Victoria has become the final Australian state to introduce a spent convictions scheme.
The Spent Convictions Bill 2020 passed the Legislative Council 25 votes to 14 on Thursday afternoon.
From December 1, eligible minor convictions will become "spent" and no longer show on a police check after 10 years, or five years for a juvenile conviction, if the person does not re-offend during that time.
The scheme is designed to reduce the damaging effect old criminal records can have on people looking for employment, as well as when they try to secure housing or apply for volunteer work.
Minor convictions particularly impact people who are disproportionately represented in the criminal justice system, including Aboriginal Victorians and young people.
"The bill ... gives rehabilitated offenders opportunities to make a fresh start, to move on from their past and never return to those ways," Victorian Attorney-General Jaclyn Symes told parliament.
"In drafting the bill, we've got the balance right between being cautious about risk and rehabilitation whilst giving ex-offenders appropriate chances to turn their life around."
Ms Symes said the new laws don't "wipe clean" an offenders' conviction once it becomes spent.
However, she confirmed a 14-year-old who commits murder would be eligible to be elected to parliament after serving their sentence.
Victoria was the only state or territory in Australia that didn't have a spent convictions scheme, with Victoria Police able to use their own discretion regarding whether to disclose convictions.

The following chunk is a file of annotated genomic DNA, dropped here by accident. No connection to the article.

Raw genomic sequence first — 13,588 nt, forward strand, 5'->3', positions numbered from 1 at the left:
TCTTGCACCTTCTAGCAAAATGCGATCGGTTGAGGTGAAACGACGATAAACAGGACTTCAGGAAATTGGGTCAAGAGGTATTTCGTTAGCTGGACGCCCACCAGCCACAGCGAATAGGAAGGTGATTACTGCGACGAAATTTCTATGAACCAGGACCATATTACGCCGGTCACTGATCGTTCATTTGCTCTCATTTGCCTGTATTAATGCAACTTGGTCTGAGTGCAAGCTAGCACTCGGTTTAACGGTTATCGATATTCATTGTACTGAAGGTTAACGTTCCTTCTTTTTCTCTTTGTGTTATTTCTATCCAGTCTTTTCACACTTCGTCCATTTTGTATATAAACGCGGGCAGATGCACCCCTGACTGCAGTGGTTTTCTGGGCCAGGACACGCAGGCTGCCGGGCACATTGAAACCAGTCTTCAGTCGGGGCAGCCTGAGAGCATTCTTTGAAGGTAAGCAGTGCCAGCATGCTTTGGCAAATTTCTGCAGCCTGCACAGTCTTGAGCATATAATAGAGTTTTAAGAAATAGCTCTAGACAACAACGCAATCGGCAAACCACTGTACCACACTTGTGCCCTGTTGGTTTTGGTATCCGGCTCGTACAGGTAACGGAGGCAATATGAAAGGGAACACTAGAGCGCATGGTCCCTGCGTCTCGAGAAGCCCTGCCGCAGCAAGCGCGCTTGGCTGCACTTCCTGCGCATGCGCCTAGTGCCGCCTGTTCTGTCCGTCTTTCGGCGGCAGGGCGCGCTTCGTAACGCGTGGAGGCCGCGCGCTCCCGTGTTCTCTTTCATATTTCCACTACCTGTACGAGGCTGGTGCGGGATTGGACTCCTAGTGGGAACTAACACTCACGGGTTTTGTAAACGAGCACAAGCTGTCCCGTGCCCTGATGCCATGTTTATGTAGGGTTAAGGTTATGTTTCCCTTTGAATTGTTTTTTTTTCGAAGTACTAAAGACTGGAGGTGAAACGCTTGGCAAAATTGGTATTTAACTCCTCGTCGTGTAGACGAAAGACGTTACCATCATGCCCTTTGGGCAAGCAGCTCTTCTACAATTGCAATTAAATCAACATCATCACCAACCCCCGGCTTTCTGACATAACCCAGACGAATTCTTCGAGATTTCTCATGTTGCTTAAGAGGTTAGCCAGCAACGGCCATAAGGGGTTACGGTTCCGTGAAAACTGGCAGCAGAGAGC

Police and courts will continue to have full access to criminal history information and complete records will still be released when required for certain employers and third parties.
The government moved on the reform following a parliamentary inquiry into spent convictions, headed by Reason MP Fiona Patten.
Although she wanted the scheme to go further, Ms Patten said it will change people's lives.
"There may be parts of this bill that you don't agree with," she told parliament.
"However, overall this bill is important. This bill is a missing part of our justice system.
"This is the bill that tells people they can be rehabilitated, that a sentence is not a life sentence."
Shadow Attorney-General Edward O'Donohue backed a spent convictions regime but pushed for amendments, including the removal of measures allowing convictions for those under 15 to be automatically spent.
The opposition's amendments, along with another introduced by Victorian Greens Leader Samantha Ratnam, were voted down.